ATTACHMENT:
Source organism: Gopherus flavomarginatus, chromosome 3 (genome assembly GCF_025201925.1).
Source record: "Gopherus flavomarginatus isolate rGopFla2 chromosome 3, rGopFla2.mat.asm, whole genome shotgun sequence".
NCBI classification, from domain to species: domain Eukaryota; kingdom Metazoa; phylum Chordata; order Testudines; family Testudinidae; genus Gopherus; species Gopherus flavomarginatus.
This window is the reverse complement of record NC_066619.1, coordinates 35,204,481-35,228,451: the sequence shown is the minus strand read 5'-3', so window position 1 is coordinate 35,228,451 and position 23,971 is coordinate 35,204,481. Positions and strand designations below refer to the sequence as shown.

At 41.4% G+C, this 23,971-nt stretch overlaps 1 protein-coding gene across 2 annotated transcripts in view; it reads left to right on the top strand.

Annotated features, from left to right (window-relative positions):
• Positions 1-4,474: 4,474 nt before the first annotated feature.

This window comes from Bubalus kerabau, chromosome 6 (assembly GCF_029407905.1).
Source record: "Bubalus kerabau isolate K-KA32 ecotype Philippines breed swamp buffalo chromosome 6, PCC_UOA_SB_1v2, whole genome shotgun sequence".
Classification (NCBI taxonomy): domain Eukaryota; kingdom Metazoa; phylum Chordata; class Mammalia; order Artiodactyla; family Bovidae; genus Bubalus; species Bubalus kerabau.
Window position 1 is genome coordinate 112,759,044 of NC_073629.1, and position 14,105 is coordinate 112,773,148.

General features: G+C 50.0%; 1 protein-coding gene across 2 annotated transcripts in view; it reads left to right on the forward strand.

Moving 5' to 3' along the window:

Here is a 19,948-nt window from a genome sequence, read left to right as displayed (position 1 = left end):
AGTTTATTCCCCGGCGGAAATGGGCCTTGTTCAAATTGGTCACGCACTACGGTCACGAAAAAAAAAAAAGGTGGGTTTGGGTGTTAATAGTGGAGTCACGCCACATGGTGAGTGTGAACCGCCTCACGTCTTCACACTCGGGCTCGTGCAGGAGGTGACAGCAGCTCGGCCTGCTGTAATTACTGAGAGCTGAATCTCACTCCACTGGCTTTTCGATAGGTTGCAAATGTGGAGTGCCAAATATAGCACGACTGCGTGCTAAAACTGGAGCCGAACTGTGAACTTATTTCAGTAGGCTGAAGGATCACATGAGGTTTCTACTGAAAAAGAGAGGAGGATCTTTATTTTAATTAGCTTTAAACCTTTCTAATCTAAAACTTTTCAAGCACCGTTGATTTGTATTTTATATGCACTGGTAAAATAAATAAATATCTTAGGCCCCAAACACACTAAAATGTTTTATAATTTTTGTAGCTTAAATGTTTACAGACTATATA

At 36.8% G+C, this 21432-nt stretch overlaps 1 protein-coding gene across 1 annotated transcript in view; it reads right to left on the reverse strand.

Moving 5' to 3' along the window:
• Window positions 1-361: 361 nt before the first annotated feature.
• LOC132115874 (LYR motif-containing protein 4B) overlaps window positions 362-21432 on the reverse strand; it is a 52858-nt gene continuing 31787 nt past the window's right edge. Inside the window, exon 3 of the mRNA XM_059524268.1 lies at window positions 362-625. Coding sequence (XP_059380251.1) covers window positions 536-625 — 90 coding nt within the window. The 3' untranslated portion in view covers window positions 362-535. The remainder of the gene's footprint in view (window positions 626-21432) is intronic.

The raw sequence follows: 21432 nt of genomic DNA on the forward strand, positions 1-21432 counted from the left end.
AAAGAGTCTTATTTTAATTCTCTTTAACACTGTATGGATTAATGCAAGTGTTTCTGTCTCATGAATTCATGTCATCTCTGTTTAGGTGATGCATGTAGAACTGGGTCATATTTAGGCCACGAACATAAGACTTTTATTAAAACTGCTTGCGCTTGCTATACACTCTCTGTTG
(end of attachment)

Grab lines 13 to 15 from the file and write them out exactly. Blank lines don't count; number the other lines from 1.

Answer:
Moving 5' to 3' along the window:

Here is a 19,948-nt window from a genome sequence, read left to right as displayed (position 1 = left end):
AGTTTATTCCCCGGCGGAAATGGGCCTTGTTCAAATTGGTCACGCACTACGGTCACGAAAAAAAAAAAAGGTGGGTTTGGGTGTTAATAGTGGAGTCACGCCACATGGTGAGTGTGAACCGCCTCACGTCTTCACACTCGGGCTCGTGCAGGAGGTGACAGCAGCTCGGCCTGCTGTAATTACTGAGAGCTGAATCTCACTCCACTGGCTTTTCGATAGGTTGCAAATGTGGAGTGCCAAATATAGCACGACTGCGTGCTAAAACTGGAGCCGAACTGTGAACTTATTTCAGTAGGCTGAAGGATCACATGAGGTTTCTACTGAAAAAGAGAGGAGGATCTTTATTTTAATTAGCTTTAAACCTTTCTAATCTAAAACTTTTCAAGCACCGTTGATTTGTATTTTATATGCACTGGTAAAATAAATAAATATCTTAGGCCCCAAACACACTAAAATGTTTTATAATTTTTGTAGCTTAAATGTTTACAGACTATATA